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This article was published on October 17, 2014

Pocket Casts opens up its Web-based podcast player to all – here’s what you need to know

Pocket Casts opens up its Web-based podcast player to all – here’s what you need to know
Ben Woods
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Ben Woods

Europe Editor

Ben is a technology journalist with a specialism in mobile devices and a geeky love of mobile spectrum issues. Ben used to be a professional Ben is a technology journalist with a specialism in mobile devices and a geeky love of mobile spectrum issues. Ben used to be a professional online poker player. You can contact him via Twitter or on Google+.

Pocket Casts by Shifty Jelly is a well known and broadly loved podcast app for iOS and Android, and now it’s available to everyone via the Web too, following a closed beta period. Huzzah!

With its arrival on the desktop via the Web app, we decided a closer look at the service was long overdue. It’s worth pointing out that right now, Pocket Casts on the Web is still a very new product – so you’d be right to expect new features in the future, and might still stumble across the occasional bug.


You’ll need to visit to log in (if you’re an existing user of the mobile apps) or create an account. You’ll also need to verify your email before logging in – remember to check your spam folder for the verification email, that’s where ours ended up when it sent.

Once you’re signed in, you’ll see a list of your existing subscriptions (if you’re a user, again) or you’ll be launched into the Discover tab, so you can start finding new shows to subscribe to; it shows Top Charts as well as Trending items.

Just like on mobile, the Web client can handle video as well as audio podcasts.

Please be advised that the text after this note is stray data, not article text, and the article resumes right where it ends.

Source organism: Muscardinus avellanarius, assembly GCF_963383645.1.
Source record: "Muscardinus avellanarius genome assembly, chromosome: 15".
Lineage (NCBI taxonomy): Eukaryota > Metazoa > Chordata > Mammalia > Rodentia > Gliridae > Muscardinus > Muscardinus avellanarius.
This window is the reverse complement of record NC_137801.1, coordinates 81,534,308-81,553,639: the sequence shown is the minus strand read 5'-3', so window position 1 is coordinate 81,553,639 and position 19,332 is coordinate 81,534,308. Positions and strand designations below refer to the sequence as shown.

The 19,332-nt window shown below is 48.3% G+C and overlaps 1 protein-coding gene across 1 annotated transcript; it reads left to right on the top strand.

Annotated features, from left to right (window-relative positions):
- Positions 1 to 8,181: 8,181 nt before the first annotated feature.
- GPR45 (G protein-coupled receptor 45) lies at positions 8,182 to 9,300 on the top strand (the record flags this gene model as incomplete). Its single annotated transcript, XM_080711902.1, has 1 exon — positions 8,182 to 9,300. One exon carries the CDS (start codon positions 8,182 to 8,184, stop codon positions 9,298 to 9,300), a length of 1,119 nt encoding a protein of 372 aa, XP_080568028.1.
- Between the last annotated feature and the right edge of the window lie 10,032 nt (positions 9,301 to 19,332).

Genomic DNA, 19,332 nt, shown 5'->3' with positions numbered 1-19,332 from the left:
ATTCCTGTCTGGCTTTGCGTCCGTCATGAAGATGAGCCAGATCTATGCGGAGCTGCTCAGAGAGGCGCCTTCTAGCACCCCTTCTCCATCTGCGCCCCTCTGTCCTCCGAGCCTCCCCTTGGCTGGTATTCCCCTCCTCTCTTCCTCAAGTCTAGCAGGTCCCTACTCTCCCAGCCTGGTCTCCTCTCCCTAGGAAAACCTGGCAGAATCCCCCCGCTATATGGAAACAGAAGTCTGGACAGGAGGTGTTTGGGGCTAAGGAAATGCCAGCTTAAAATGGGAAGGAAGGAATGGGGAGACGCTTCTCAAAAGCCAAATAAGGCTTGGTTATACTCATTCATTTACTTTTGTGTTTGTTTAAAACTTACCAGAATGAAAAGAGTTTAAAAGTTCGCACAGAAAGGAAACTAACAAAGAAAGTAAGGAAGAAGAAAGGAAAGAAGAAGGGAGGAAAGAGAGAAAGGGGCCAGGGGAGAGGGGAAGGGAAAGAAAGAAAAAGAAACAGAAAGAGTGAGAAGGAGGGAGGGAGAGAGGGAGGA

Beneath these categories are your subscribed items, which can be arranged in a grid view or in a list. There’s also a search box here for finding your favorite shows if you have a large collection.

For a more general search for new content, there’s another box in the top bar of the page. You’ll need to click the little + icon to reveal it, though. This allows you to search for specific titles primarily, however as many podcasts include their topic in the title, you can effectively use it to search (albeit crudely) by genre too.


Next to that, there’s a settings icon, which allows you to upgrade from the free trial (14 days) for $9 (plus tax, where applicable – for example, the total is $10.80 including VAT in the UK), check out the FAQs or log out.

Listen up

Individual title view shows listened podcasts as greyed out, and unlike its mobile counterparts, there’s no option to download the podcasts directly to your hard drive via the Web player. This means that if you want to listen, you’ll need a working internet connection.


Once listening, the player controls open at the bottom of the screen and you can skip forwards 30 seconds at a time, or skip backwards 10 seconds. Or, of course, you can just jump directly to wherever you want in the episode. There are also volume and playback speed controls. When watching a video, there are options for watching in full screen.


Clicking the name of an individual episode will bring up details about it in the sidebar, and if you’re willing to install the Chrome plugin, you can use your keyboard to control media playback.

If it’s a podcast you’ve started before, it’ll pick up where you left off thanks to Pocket Casts’ syncing feature. Next to each episode, there’s also a little circle to also denote whether you’ve started listening before or not.


This is really where Pocket Casts comes into its own for me. Sure, it’s not as fully featured as an actual desktop podcast manager but as someone who uses a barrage of different devices, I’ll take the convenience of cloud-synced listening over podcast power features any day.

That will mean parting with some cash though once the trial period is up. The mobile apps are also chargeable – $3.99 – which makes a total of around $15 for mobile and Web access. Both of these prices are one-off fees, not recurring annual charges.

With all said, Pocket Casts isn’t the cheapest, and with the omission of its customizable mobile filters and discovery by genre, there is still perhaps some work to be done here for it to have lasting appeal. However, given its slick and consistent UI across both platforms, solid performance and sheer simplicity, that ~$15 is a cost I’m just about willing to bear.

If Pocket Casts doesn’t appeal, you can always check out other cloud-based options like ShoutOrange (which is currently in the process of revamping its service) or Uhura, among others.

Pocket Casts [Web player]

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